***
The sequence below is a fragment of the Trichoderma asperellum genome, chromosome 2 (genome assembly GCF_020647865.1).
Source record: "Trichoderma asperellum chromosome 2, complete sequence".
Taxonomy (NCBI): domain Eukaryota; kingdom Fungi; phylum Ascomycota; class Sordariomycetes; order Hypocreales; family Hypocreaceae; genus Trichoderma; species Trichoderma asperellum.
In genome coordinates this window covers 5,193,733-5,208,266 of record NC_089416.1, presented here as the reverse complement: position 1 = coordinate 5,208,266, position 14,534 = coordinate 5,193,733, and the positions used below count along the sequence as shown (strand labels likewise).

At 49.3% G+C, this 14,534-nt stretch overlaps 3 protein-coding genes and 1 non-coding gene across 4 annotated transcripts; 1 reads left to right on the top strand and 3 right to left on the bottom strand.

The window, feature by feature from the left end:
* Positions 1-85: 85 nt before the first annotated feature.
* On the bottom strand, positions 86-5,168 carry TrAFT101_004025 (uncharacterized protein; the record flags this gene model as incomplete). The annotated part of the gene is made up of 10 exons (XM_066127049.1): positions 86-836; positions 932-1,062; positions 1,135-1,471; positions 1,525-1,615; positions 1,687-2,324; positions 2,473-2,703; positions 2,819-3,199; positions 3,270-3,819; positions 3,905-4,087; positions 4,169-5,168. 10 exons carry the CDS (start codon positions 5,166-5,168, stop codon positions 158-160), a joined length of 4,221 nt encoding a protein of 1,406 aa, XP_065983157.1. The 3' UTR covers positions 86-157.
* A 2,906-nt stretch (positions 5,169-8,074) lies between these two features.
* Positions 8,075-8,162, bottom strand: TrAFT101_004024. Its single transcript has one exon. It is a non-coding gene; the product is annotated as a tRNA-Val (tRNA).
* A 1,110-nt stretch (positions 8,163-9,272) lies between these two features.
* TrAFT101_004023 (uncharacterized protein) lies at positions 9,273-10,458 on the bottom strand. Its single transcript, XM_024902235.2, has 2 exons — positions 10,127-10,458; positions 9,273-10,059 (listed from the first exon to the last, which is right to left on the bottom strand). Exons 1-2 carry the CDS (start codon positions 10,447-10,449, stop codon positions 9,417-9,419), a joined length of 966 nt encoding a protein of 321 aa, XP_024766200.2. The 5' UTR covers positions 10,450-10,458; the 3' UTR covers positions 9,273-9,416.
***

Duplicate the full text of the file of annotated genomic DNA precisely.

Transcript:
The sequence below is a fragment of the Trichoderma asperellum genome, chromosome 2 (genome assembly GCF_020647865.1).
Source record: "Trichoderma asperellum chromosome 2, complete sequence".
Taxonomy (NCBI): domain Eukaryota; kingdom Fungi; phylum Ascomycota; class Sordariomycetes; order Hypocreales; family Hypocreaceae; genus Trichoderma; species Trichoderma asperellum.
In genome coordinates this window covers 5,193,733-5,208,266 of record NC_089416.1, presented here as the reverse complement: position 1 = coordinate 5,208,266, position 14,534 = coordinate 5,193,733, and the positions used below count along the sequence as shown (strand labels likewise).

At 49.3% G+C, this 14,534-nt stretch overlaps 3 protein-coding genes and 1 non-coding gene across 4 annotated transcripts; 1 reads left to right on the top strand and 3 right to left on the bottom strand.

The window, feature by feature from the left end:
* Positions 1-85: 85 nt before the first annotated feature.
* On the bottom strand, positions 86-5,168 carry TrAFT101_004025 (uncharacterized protein; the record flags this gene model as incomplete). The annotated part of the gene is made up of 10 exons (XM_066127049.1): positions 86-836; positions 932-1,062; positions 1,135-1,471; positions 1,525-1,615; positions 1,687-2,324; positions 2,473-2,703; positions 2,819-3,199; positions 3,270-3,819; positions 3,905-4,087; positions 4,169-5,168. 10 exons carry the CDS (start codon positions 5,166-5,168, stop codon positions 158-160), a joined length of 4,221 nt encoding a protein of 1,406 aa, XP_065983157.1. The 3' UTR covers positions 86-157.
* A 2,906-nt stretch (positions 5,169-8,074) lies between these two features.
* Positions 8,075-8,162, bottom strand: TrAFT101_004024. Its single transcript has one exon. It is a non-coding gene; the product is annotated as a tRNA-Val (tRNA).
* A 1,110-nt stretch (positions 8,163-9,272) lies between these two features.
* TrAFT101_004023 (uncharacterized protein) lies at positions 9,273-10,458 on the bottom strand. Its single transcript, XM_024902235.2, has 2 exons — positions 10,127-10,458; positions 9,273-10,059 (listed from the first exon to the last, which is right to left on the bottom strand). Exons 1-2 carry the CDS (start codon positions 10,447-10,449, stop codon positions 9,417-9,419), a joined length of 966 nt encoding a protein of 321 aa, XP_024766200.2. The 5' UTR covers positions 10,450-10,458; the 3' UTR covers positions 9,273-9,416.